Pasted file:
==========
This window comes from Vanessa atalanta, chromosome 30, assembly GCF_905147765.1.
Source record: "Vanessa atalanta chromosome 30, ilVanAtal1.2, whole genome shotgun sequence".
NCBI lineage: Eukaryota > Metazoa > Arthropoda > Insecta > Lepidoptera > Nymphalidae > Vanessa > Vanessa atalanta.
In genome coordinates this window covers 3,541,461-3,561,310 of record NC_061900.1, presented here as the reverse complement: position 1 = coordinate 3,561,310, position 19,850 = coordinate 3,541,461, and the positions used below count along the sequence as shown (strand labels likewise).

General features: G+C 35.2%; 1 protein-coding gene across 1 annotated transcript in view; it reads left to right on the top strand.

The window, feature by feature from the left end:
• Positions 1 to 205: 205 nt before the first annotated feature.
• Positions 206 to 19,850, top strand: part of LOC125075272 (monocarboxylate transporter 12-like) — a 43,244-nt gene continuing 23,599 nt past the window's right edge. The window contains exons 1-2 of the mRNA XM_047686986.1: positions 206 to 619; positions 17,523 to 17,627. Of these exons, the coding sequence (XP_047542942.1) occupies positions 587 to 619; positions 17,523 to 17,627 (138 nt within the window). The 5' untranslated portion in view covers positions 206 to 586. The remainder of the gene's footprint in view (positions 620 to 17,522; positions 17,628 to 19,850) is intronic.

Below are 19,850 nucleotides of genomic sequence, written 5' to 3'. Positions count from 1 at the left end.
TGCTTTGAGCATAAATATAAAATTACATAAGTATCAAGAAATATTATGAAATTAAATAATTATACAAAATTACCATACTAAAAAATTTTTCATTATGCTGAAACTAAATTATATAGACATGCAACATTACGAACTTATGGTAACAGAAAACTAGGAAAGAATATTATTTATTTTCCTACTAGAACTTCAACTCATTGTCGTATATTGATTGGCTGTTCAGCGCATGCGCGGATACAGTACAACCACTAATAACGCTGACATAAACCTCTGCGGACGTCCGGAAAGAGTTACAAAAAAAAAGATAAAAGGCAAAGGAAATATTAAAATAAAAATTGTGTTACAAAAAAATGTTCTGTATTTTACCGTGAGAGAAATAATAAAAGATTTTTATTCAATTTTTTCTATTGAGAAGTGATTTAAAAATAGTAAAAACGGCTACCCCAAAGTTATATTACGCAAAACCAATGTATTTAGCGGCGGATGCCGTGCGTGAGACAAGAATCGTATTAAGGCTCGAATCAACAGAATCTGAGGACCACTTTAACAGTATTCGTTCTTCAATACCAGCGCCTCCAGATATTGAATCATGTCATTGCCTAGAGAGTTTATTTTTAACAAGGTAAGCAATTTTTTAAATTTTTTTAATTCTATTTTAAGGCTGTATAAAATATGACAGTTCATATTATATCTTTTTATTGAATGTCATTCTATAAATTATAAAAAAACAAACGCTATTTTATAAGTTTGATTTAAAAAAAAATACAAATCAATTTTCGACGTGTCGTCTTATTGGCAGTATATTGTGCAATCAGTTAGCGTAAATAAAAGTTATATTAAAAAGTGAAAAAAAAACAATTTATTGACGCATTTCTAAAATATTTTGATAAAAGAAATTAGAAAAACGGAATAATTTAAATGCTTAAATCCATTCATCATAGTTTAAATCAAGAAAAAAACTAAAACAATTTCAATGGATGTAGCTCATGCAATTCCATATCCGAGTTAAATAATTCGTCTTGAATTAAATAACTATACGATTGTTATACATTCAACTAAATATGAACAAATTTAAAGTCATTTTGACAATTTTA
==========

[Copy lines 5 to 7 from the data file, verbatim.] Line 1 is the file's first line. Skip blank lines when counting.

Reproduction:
General features: G+C 35.2%; 1 protein-coding gene across 1 annotated transcript in view; it reads left to right on the top strand.

The window, feature by feature from the left end:
• Positions 1 to 205: 205 nt before the first annotated feature.